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Leviticus receives its name from the Septuagint (the pre-Christian Greek translation of the OT) and means “relating to the Levites.” Its Hebrew title, wayyiqra’, is the first word in the Hebrew text of the book and means “And he [i.e., the Lord] called.” Although Leviticus does not deal only with the special duties of the Levites, it is so named because it concerns mainly the service of worship at the tabernacle, which was conducted by the priests who were the sons of Aaron, assisted by many from the rest of the tribe of Levi. Exodus gave the directions for building the tabernacle, and now Leviticus gives the laws and regulations for worship there, including instructions on ceremonial cleanness, moral laws, holy days, the sabbath year and the Year of Jubilee. These laws were given, at least for the most part, during the year that Israel camped at Mount Sinai, when God directed Moses in organizing Israel’s worship, government and military forces. The book of Numbers continues the history with preparations for moving on from Sinai to Canaan.
Leviticus is a manual of regulations enabling the holy King to set up his earthly throne among the people of his kingdom. It explains how they are to be his holy people and to worship him in a holy manner. Holiness in this sense means to be separated from sin and set apart exclusively to the Lord for his purpose and for his glory. So the key thought of the book is holiness (see notes on 11:44; Ex 3:5)—the holiness of God and his people (they must revere him in “holiness”). In Leviticus spiritual holiness is symbolized by physical perfection. Therefore the book demands perfect animals for its many sacrifices (chs. 1–7) and requires priests without deformity (chs. 8–10). A woman’s hemorrhaging after giving birth (ch. 12); sores, burns or baldness (chs. 13–14); a man’s bodily discharge (15:1–18); specific activities during a woman’s monthly period (15:19–33)—all may be signs of blemish (a lack of perfection) and may symbolize human spiritual defects, which break spiritual wholeness. The person with visible skin disease must be banished from the camp, the place of God’s special presence, just as Adam and Eve were banished from the Garden of Eden. Such people can return to the camp (and therefore to God’s presence) when they are pronounced whole again by the examining priests. Before they can reenter the camp, however, they must offer the prescribed, perfect sacrifices (symbolizing the perfect, whole sacrifice of Christ).
After the covenant at Sinai, Israel was the earthly representation of God’s kingdom (the theocracy), and, as its King, the Lord established his administration over all of Israel’s life. Israel’s religious, communal and personal life was so regulated as to establish them as God’s holy people and to instruct them in holiness. Special attention was given to Israel’s religious ritual. The sacrifices were to be offered at an approved sanctuary, which would symbolize both God’s holiness and his compassion. They were to be controlled by the priests, who by care and instruction would preserve them in purity and carefully teach their meaning to the people. Each particular sacrifice was to have meaning for the people of Israel but would also have spiritual and symbolic import.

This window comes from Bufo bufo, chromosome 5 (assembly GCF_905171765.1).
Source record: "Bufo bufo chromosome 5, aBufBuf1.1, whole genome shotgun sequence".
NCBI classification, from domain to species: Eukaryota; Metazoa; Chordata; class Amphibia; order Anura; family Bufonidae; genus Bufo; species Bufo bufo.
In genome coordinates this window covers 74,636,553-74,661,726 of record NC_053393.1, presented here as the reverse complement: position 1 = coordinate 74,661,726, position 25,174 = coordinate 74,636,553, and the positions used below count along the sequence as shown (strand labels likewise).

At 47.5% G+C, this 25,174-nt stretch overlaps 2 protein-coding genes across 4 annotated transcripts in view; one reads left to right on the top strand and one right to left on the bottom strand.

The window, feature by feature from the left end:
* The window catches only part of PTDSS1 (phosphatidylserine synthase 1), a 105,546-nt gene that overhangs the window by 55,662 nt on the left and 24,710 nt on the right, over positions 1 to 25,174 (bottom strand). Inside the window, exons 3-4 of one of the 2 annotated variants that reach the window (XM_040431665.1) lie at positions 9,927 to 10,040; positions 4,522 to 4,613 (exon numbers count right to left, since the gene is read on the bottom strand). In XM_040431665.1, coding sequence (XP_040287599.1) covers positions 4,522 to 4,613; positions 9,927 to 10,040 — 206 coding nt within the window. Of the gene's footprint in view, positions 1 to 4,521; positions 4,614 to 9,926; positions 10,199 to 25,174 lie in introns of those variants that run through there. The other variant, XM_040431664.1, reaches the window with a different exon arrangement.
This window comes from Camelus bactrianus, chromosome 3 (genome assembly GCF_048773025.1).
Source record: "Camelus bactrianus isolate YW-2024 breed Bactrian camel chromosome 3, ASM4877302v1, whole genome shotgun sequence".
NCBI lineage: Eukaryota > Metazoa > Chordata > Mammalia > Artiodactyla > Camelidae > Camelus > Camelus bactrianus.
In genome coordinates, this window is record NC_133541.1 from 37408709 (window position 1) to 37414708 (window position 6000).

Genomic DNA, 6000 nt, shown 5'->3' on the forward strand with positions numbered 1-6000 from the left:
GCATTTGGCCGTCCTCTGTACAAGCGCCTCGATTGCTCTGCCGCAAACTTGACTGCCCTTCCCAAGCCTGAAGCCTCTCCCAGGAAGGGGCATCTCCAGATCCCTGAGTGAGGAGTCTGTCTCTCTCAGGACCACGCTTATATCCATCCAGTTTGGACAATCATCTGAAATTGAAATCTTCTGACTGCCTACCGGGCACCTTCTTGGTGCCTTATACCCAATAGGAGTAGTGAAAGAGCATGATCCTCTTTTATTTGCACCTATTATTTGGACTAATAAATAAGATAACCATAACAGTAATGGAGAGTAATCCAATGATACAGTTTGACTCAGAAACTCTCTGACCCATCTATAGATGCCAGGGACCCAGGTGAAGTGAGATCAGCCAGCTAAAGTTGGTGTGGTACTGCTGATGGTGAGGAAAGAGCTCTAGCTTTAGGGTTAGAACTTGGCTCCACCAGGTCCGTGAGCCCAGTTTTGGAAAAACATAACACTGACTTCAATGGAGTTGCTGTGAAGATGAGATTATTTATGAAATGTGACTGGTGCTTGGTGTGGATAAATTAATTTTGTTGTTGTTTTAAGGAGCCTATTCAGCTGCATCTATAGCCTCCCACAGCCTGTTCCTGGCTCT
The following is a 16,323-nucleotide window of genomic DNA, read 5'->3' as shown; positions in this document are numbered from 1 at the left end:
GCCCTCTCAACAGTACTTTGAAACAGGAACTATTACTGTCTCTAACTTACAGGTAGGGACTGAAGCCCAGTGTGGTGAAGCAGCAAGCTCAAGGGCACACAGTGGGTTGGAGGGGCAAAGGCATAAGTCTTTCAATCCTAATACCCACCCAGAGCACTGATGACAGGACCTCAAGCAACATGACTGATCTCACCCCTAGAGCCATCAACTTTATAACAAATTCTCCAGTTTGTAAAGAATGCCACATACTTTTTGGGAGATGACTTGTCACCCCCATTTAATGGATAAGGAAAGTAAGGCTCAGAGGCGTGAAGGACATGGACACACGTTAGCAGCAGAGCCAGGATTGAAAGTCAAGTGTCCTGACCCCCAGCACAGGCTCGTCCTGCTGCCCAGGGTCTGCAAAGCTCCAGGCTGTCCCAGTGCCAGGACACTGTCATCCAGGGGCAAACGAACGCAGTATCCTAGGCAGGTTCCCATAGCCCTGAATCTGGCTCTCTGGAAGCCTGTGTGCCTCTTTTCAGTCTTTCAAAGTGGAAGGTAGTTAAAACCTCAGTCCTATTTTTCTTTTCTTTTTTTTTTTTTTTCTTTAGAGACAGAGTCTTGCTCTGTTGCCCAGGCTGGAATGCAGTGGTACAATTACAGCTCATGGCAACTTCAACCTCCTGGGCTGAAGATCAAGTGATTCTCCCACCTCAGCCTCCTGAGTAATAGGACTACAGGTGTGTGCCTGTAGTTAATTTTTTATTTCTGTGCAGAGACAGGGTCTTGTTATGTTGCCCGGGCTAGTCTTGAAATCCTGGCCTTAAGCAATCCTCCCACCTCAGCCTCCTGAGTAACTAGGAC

For more information on the meaning of sacrifice in general see the solemn ritual of the Day of Atonement (ch. 16; see note on 16:1–34). For the meaning of the blood of the offering see 17:11; Ge 9:4 and notes. For the emphasis on substitution see 16:21.
Some suppose that the OT sacrifices were remains of old agricultural offerings—a human desire to offer part of one’s possessions as a love gift to the deity. But the OT sacrifices were specifically prescribed by God and received their meaning from the Lord’s covenant relationship with Israel—whatever their superficial resemblances to pagan sacrifices may have been. They indeed include the idea of a gift, but this is accompanied by such other values as dedication, communion, propitiation (appeasing God’s judicial wrath against sin) and restitution. The various offerings have differing functions, the primary ones being atonement (see note on Ex 25:17) and worship (see chart, p. 151).
The subjects treated in Leviticus, as in any book of laws and regulations, cover several categories:
- The Five Main Offerings (chs. 1–7)
- The Burnt Offering (ch. 1)
- The Grain Offering (ch. 2)
- The Fellowship Offering (ch. 3)
- The Sin Offering (4:1—5:13)
- The Guilt Offering (5:14—6:7)
- Additional Regulations for the Offerings (6:8—7:38)
- The Installation and Ministry of Aaron and His Sons (chs. 8–10)
- The Ordination of Aaron and His Sons (ch. 8)
- The Ministry of the Priests (ch. 9)
- The Death of Nadab and Abihu and Attendant Regulations (ch. 10)
- The Distinction Between Clean and Unclean (chs. 11–15)
- Clean and Unclean Food (ch. 11)
- Purification After Childbirth (ch. 12)
- Regulations for Skin Diseases (13:1–46)
- Regulations for Mildew (13:47–59)
- Cleansing from Skin Diseases (14:1–32)
- Cleansing from Mildew (14:33–57)
- Discharges That Cause Uncleanness (ch. 15)
- The Annual Day of Atonement (ch. 16)
- Holy Living (chs. 17–26)
- Eating Blood Prohibited (ch. 17)
- Unlawful Sexual Relations (ch. 18)
- Various Laws for Holy Living (ch. 19)
- Punishments for Sin (ch. 20)
- Regulations for Priests (21:1—22:16)
- Acceptable and Unacceptable Sacrifices (22:17–33)
- The Annual Feasts (ch. 23)
- Rules for Oil and Bread in the Tabernacle (24:1–9)
- Punishment for Blasphemy (24:10–23)
- The Sabbath and Jubilee Years (ch. 25)
- Covenant Blessings and Curses (ch. 26)
- Regulations for Offerings Vowed to the Lord (ch. 27)
© Zondervan. From the Zondervan NIV Study Bible. Used with Permission.
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